The relationship between Apple and Yahoo has seemingly expanded in the development of iOS 7, strengthening the bond that has existed between the two companies since the launch of the first iPhone in 2007.
Left: Yahoo Weather, redesigned in April. Right: Apple's new Yahoo-powered Weather app in iOS 7.
When the first iPhone debuted, Apple had partnered with two key companies to deliver content to users: Google and Yahoo. Now, in 2013, Google is a chief competitor to Apple and has all but disappeared from the built-in iPhone software, while Yahoo's iOS integration continues to grow.
Reports first surfaced this April indicating that Apple and Yahoo were in talks to deepen integration of Yahoo's services into Apple's iOS platform. And with the reveal of iOS 7 earlier this month, those rumors were seemingly confirmed with two key changes to the mobile operating system: a new Weather application, and built-in support for Yahoo's Flickr photography service.
The new Weather application and Flickr integration verify rumors that Apple and Yahoo plan to collaborate on iOS software and services to an even greater degree than before.
The new native Weather app, in particular, demonstrates an apparent behind-the-scenes collaboration between the two companies leading up to the unveiling of iOS 7.
Yahoo's own weather application for iOS, available as a free download on the App Store, was updated in April with a new look. Many of those same design elements â including font choice, icons and layout â can be found in a similar appearance in Apple's new native Weather app in iOS 7.
The commonalities between the two applications indicate that Yahoo had a hand in developing and designing the native Weather application in iOS 7, and is not just supplying weather data to Apple. Yahoo Weather was also recognized by Apple this month in the company's annual design awards, handed out at the 2013 Worldwide Developers Conference.
Though it has a very similar appearance to Apple's software, the Yahoo Weather application is more full-featured, as it offers users the ability to scroll down and view a weather map, precipitation, wind, and even the position of the sun and moon. And while Apple's built-in Weather app features background animations that mimic the current weather conditions, Yahoo's offering instead pulls photos of the appropriate city from its Flickr service.
While Flickr users' photos don't appear in Apple's native Weather application in iOS 7, the first beta build of the new mobile operating system does include built-in support for Yahoo's photo sharing service. When viewing a picture in the native Photos app in iOS 7, users can select the share button and choose Flickr to upload their shots.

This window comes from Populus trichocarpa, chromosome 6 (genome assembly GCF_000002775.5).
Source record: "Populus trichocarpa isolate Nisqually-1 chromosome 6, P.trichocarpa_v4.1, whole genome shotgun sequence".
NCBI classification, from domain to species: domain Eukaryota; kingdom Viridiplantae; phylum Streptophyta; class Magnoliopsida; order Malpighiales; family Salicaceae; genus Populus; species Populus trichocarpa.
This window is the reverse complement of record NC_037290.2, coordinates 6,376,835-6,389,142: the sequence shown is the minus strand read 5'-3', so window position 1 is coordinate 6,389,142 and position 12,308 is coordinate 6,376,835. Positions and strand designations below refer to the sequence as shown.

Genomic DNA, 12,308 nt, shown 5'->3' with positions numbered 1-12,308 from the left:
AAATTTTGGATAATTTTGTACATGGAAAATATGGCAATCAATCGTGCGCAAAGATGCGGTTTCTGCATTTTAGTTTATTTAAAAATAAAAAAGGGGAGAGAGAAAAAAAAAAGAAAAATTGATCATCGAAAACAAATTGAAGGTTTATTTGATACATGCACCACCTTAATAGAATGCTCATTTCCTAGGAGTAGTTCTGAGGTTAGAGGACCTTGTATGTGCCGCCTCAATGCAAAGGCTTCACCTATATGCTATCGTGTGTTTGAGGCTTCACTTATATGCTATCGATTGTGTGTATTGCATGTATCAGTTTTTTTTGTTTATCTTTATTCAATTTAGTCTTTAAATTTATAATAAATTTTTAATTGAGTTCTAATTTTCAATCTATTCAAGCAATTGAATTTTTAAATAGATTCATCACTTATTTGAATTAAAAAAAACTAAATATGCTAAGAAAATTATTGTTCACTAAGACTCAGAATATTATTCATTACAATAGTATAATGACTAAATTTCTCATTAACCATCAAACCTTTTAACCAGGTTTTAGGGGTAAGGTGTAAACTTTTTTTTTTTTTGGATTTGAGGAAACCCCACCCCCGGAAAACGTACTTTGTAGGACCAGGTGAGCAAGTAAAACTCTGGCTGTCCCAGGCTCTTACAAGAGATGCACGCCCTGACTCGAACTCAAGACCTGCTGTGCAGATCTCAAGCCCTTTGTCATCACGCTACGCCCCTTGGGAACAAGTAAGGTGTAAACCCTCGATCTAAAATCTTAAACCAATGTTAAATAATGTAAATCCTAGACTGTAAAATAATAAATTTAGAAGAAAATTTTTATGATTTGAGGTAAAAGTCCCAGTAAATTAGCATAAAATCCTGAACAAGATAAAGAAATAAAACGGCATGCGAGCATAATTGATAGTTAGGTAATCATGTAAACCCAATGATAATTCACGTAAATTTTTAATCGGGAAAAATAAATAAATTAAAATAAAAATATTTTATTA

Flickr integration in iOS 7 can be enabled in the iOS 7 Settings application, where users can enter their username and password. The photo service now appears alongside Twitter, Facebook and Vimeo
While Yahoo's integration in iOS grows stronger, one major photo sharing option is unsurprisingly absent from iOS 7: Google+. Starting with the removal of Google Maps and YouTube as native options in last year's iOS 6, Apple has been looking to remove traces of Google from its mobile platform, not add them.
iOS 7 even takes the ouster of its rival one step further by replacing Google search in Siri with integrated results provided by Microsoft's Bing. Users can still have Siri search Google â or even Yahoo â through Safari by specifying the service of choice when searching, but general queries will return integrated Bing results by default.
Closer cooperation with Yahoo comes as Apple has worked to eliminate Google's presence in its built-in iOS applications.
One aspect where Google remains the default choice, however, is as search provider in Apple's mobile Safari browser. Users can manually change their preferred search service to Yahoo or Bing in the Settings application if they so choose, but Google is still the standard for Safari.
Reports in 2010 claimed that Microsoft and Apple held discussions about potentially making Bing the default search provider in iOS. But Apple has not yet made any moves to cut that tie with Google.
The rift between Google and Apple began to form when Google started pushing its own Android mobile operating system to compete with Apple's iPhone. Late Apple co-founder Steve Jobs felt betrayed by Google, and that the search giant had betrayed an alliance with his own company
Google has responded by aggressively releasing its own third-party applications for iOS, including Google Maps, Google+, Gmail, Google Drive and others. Those applications can even be configured to automatically load websites in the company's own Chrome browser for iOS, bypassing Apple's default Safari browser.